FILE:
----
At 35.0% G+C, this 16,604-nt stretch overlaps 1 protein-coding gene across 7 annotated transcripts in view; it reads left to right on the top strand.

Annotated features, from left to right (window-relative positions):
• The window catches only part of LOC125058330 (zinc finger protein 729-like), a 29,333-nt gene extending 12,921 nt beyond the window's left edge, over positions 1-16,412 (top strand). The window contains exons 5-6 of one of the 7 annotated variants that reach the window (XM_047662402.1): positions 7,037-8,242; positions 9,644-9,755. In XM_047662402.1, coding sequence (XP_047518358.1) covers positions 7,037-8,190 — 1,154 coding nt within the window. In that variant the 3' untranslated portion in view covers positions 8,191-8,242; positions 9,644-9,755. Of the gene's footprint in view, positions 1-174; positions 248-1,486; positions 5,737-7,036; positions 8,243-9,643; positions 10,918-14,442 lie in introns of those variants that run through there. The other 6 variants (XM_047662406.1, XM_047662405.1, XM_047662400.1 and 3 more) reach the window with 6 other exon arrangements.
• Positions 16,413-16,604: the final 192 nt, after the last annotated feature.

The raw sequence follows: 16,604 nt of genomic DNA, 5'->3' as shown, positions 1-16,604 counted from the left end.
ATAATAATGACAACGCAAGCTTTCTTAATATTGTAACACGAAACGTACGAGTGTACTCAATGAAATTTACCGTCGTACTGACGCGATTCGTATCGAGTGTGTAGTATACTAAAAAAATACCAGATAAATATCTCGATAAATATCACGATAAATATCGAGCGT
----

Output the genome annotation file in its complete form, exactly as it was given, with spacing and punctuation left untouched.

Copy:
At 35.0% G+C, this 16,604-nt stretch overlaps 1 protein-coding gene across 7 annotated transcripts in view; it reads left to right on the top strand.

Annotated features, from left to right (window-relative positions):
• The window catches only part of LOC125058330 (zinc finger protein 729-like), a 29,333-nt gene extending 12,921 nt beyond the window's left edge, over positions 1-16,412 (top strand). The window contains exons 5-6 of one of the 7 annotated variants that reach the window (XM_047662402.1): positions 7,037-8,242; positions 9,644-9,755. In XM_047662402.1, coding sequence (XP_047518358.1) covers positions 7,037-8,190 — 1,154 coding nt within the window. In that variant the 3' untranslated portion in view covers positions 8,191-8,242; positions 9,644-9,755. Of the gene's footprint in view, positions 1-174; positions 248-1,486; positions 5,737-7,036; positions 8,243-9,643; positions 10,918-14,442 lie in introns of those variants that run through there. The other 6 variants (XM_047662406.1, XM_047662405.1, XM_047662400.1 and 3 more) reach the window with 6 other exon arrangements.
• Positions 16,413-16,604: the final 192 nt, after the last annotated feature.

The raw sequence follows: 16,604 nt of genomic DNA, 5'->3' as shown, positions 1-16,604 counted from the left end.
ATAATAATGACAACGCAAGCTTTCTTAATATTGTAACACGAAACGTACGAGTGTACTCAATGAAATTTACCGTCGTACTGACGCGATTCGTATCGAGTGTGTAGTATACTAAAAAAATACCAGATAAATATCTCGATAAATATCACGATAAATATCGAGCGT